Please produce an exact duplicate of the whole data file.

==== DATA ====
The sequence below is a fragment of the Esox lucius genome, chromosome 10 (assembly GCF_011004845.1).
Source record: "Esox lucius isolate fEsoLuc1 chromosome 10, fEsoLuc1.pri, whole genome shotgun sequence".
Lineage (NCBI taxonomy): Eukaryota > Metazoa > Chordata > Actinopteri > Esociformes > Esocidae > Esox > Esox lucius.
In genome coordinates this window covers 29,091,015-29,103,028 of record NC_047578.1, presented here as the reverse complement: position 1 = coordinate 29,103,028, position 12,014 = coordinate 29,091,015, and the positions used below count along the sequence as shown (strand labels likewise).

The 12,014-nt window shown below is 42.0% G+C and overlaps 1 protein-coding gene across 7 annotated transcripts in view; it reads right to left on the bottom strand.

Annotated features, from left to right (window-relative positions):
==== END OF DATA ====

The sequence below is a fragment of the Esox lucius genome, chromosome 10 (assembly GCF_011004845.1).
Source record: "Esox lucius isolate fEsoLuc1 chromosome 10, fEsoLuc1.pri, whole genome shotgun sequence".
Lineage (NCBI taxonomy): Eukaryota > Metazoa > Chordata > Actinopteri > Esociformes > Esocidae > Esox > Esox lucius.
In genome coordinates this window covers 29,091,015-29,103,028 of record NC_047578.1, presented here as the reverse complement: position 1 = coordinate 29,103,028, position 12,014 = coordinate 29,091,015, and the positions used below count along the sequence as shown (strand labels likewise).

The 12,014-nt window shown below is 42.0% G+C and overlaps 1 protein-coding gene across 7 annotated transcripts in view; it reads right to left on the bottom strand.

Annotated features, from left to right (window-relative positions):